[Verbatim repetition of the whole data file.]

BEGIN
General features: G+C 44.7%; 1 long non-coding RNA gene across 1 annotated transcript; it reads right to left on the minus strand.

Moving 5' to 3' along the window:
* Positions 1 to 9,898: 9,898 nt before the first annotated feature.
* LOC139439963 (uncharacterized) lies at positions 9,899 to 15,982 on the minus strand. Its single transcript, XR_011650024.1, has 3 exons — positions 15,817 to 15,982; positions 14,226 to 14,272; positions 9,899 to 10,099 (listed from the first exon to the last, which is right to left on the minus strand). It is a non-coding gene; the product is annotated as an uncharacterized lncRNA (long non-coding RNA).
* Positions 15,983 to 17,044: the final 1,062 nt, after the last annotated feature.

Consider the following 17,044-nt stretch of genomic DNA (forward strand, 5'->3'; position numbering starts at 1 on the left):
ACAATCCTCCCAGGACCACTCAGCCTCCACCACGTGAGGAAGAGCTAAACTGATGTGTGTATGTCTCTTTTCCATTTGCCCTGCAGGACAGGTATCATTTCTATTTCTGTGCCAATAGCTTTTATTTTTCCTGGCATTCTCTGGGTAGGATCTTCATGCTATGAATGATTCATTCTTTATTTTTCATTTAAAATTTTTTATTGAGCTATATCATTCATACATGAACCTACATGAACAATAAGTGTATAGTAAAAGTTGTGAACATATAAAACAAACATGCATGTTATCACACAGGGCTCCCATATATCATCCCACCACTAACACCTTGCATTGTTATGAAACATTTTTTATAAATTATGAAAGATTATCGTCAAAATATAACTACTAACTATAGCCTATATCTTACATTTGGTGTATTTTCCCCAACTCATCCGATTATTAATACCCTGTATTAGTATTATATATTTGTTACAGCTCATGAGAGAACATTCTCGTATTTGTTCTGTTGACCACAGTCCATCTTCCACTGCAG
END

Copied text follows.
General features: G+C 44.7%; 1 long non-coding RNA gene across 1 annotated transcript; it reads right to left on the minus strand.

Moving 5' to 3' along the window:
* Positions 1 to 9,898: 9,898 nt before the first annotated feature.
* LOC139439963 (uncharacterized) lies at positions 9,899 to 15,982 on the minus strand. Its single transcript, XR_011650024.1, has 3 exons — positions 15,817 to 15,982; positions 14,226 to 14,272; positions 9,899 to 10,099 (listed from the first exon to the last, which is right to left on the minus strand). It is a non-coding gene; the product is annotated as an uncharacterized lncRNA (long non-coding RNA).
* Positions 15,983 to 17,044: the final 1,062 nt, after the last annotated feature.

Consider the following 17,044-nt stretch of genomic DNA (forward strand, 5'->3'; position numbering starts at 1 on the left):
ACAATCCTCCCAGGACCACTCAGCCTCCACCACGTGAGGAAGAGCTAAACTGATGTGTGTATGTCTCTTTTCCATTTGCCCTGCAGGACAGGTATCATTTCTATTTCTGTGCCAATAGCTTTTATTTTTCCTGGCATTCTCTGGGTAGGATCTTCATGCTATGAATGATTCATTCTTTATTTTTCATTTAAAATTTTTTATTGAGCTATATCATTCATACATGAACCTACATGAACAATAAGTGTATAGTAAAAGTTGTGAACATATAAAACAAACATGCATGTTATCACACAGGGCTCCCATATATCATCCCACCACTAACACCTTGCATTGTTATGAAACATTTTTTATAAATTATGAAAGATTATCGTCAAAATATAACTACTAACTATAGCCTATATCTTACATTTGGTGTATTTTCCCCAACTCATCCGATTATTAATACCCTGTATTAGTATTATATATTTGTTACAGCTCATGAGAGAACATTCTCGTATTTGTTCTGTTGACCACAGTCCATCTTCCACTGCAG